And speaking as a current county chair, who was also one during the 2004 election, I’m so miffed. I never got anything from the Kerry campaign telling me how to love him. I guess they love some Dems more than others. Do you actually ever pay attention to Democrats? Have you ever seen how we usually can’t seem to agree on anything? We live under a big tent.

    I’d be a little skeptical of your supposed “Dem” friend if I were you, unless of course your friend is Zell Miller. After all, he didn’t leave us, we left him…don’tchaknow!

  21. jsm says:

    I do pay attention to Dems. They NEVER disagree with one of their own publicly. Conservative talking heads have blasted Pres. Bush for his astronomical spending, his flawed policy on immigration, some of his judicial appointments, etc. Remember, conservative and Republican don’t necessarily mean the same thing.

  22. Skeptical says:

    Conservative talking heads have only recently begun to blast Bush about anything and that’s only because his poll numbers are doing the back stroke in the toilet.

    Re: Dems never disagreeing with one of their own in public. Half of the current Dems in Congress refuse to even accept that Dean is the Chair of the DNC and they’d rather die than agree with him on anything. There is a huge power struggle going on in the National Democratic Party right now and they bicker back and forth on a daily basis.

    And you are most certainly correct that conservative and Republican don’t necessarily mean the same thing. True conservatives should be furious at what the neo-cons have done to their party. True conservatives probably feel a bit left out now that the Religious Right (and those that call themselves religious but would probably shun Jesus himself today) have taken over.

    I’m glad we can all agree that someone must get control of the ridiculous spending/wasting of money that is going on in Washington today. I’m just afraid that with Republicans in control of the White House, Congress and the Court that it’s not going to happen any time soon. It hasn’t happened in the past 6 years so I have no reason to believe it will if the Republicans retake Congress this November. Anyone remember Congressional Oversight???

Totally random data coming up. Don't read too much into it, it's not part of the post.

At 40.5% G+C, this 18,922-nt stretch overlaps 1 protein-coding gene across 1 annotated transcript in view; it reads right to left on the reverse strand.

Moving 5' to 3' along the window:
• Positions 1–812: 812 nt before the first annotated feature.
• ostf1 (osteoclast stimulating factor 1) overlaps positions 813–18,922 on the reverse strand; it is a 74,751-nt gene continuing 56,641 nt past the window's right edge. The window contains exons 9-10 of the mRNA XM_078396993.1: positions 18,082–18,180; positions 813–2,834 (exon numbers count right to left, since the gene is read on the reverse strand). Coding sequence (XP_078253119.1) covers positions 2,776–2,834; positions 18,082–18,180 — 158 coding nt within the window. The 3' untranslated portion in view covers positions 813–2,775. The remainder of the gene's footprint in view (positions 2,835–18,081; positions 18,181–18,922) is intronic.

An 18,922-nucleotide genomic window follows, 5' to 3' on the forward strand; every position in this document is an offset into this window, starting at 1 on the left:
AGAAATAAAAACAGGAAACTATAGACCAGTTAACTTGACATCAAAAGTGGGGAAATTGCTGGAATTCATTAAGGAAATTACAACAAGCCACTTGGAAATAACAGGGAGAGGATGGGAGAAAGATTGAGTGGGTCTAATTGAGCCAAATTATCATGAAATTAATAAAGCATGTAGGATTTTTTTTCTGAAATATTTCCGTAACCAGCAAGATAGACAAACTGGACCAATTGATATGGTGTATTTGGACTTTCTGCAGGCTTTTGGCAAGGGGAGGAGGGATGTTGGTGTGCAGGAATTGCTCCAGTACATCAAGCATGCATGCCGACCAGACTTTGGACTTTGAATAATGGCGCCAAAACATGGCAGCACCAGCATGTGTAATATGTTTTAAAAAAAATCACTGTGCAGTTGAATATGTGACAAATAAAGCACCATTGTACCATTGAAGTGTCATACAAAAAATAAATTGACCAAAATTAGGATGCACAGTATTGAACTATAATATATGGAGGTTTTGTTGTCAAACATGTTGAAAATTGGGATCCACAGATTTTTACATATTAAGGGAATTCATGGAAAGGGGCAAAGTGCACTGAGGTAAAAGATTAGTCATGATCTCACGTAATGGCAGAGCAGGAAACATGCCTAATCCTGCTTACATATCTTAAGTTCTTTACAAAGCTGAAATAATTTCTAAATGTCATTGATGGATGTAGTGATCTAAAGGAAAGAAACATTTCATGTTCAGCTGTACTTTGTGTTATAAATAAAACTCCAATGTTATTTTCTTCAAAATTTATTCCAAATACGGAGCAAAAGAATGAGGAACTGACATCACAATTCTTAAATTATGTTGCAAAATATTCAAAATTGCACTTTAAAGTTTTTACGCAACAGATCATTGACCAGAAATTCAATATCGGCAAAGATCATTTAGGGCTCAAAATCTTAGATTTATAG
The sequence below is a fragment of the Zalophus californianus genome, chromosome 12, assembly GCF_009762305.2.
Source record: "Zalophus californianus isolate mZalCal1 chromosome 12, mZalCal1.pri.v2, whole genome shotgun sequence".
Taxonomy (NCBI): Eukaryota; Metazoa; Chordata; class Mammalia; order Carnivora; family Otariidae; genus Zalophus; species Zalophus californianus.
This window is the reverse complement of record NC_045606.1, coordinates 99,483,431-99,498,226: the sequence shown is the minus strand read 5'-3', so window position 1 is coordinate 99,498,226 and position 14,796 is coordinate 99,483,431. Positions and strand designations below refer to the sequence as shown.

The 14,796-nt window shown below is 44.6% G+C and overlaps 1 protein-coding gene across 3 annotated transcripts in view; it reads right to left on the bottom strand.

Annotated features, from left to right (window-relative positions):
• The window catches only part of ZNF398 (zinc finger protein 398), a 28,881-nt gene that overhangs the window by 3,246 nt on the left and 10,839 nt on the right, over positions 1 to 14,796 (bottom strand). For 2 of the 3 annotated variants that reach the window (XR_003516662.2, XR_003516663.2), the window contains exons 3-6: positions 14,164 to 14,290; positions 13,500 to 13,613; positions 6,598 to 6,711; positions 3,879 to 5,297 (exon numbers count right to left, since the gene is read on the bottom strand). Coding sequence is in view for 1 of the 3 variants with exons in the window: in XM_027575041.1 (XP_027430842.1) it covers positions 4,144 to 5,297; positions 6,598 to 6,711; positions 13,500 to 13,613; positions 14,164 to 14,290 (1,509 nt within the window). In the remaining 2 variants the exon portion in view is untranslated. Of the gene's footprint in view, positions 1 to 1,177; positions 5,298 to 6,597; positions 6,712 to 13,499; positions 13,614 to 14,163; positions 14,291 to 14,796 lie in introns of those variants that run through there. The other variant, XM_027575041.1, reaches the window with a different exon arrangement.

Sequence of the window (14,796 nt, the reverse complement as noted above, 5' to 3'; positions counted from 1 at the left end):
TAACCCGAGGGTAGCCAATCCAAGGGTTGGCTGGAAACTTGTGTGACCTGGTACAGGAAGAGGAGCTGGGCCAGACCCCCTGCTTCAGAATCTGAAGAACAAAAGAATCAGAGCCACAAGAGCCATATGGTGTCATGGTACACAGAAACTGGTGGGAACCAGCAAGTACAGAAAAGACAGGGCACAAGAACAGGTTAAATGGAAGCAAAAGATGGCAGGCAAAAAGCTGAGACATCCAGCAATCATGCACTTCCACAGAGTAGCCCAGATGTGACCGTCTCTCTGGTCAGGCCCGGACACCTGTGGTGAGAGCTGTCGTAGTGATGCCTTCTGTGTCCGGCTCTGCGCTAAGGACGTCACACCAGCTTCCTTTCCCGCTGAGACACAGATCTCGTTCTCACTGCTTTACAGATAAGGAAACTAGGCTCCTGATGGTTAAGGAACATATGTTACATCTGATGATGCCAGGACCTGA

I am having the best time on this site today. I appreciate y’all letting us bleeding hearts come on here and tell you just how wrong you are. 🙂

  23. Eddie T says:

    jsm,

    Really? You should get on board with the Republican talking points–Dems are do divided on Iraq, we can’t let them govern! They don’t know how to stay the course, remember?

    Some Dems call for immediate withdrawal…most are calling for phased redeployment…and our very own Marshall and Burns have opposed every type of timetable.

    So much for “NEVER,” huh JSM?

  24. jsm says:

    Skeptical,

    The “spending/wasting of money that is going on in Washington today” isn’t going to stop with Democrats in control either. It will only be spent with different priorities. Voters in both parties have got to be recruiting fiscal conservatives to run in the 2008 primaries. We’ve got to shake up the whole system.

    Maybe I don’t watch enough TV, but I don’t see any Dems in the media or at political events denouncing Dean. I only remember reports leaked from insiders about the disappointment. How did he get elected anyway?

    Eddie,

    I haven’t heard the first one of them come out and say, “Let’s stay the course and win this war.” So what if their desired turn-tail timetable is different? They all want to give up and come home. It’s all the same.

  25. Bull Moose says:

    Okay…

    It’s time to keep track… Who will support Hastert and who will not… Does anyone know?

  26. Jason Pye says:

    Bill,

    I’m voting for Lynn Westmoreland because of his votes on the Flake Amendments and because he has fought government spending during his stay in DC.

    I don’t agree with the Ten Commandments legislation, but that’s my opinion. I don’t give a damn if you like it or not.

  27. Jason Pye says:

    Why don’t the Libertarians still fight for the cause of individual freedom but use something other than the drug issue as their platform in which to do so?
    We do. We are trying to promote individual liberty through economics. I don’t know if you read my blog, but that’s something I’ve been doing.

  28. John Konop says:

    This was an interesting article by Dick Morris. Who BTW is an expert on sex scandels( Clinton and Dick).

    Foley scandal is the nail in the GOP coffin

    http://jewishworldreview.com/1006/morris100506.php3

    In a curious way, the former Rep. Mark Foley (R-Fla.) scandal will be to the Republican congressional leadership what the Monica Lewinsky imbroglio was to the Clinton presidency.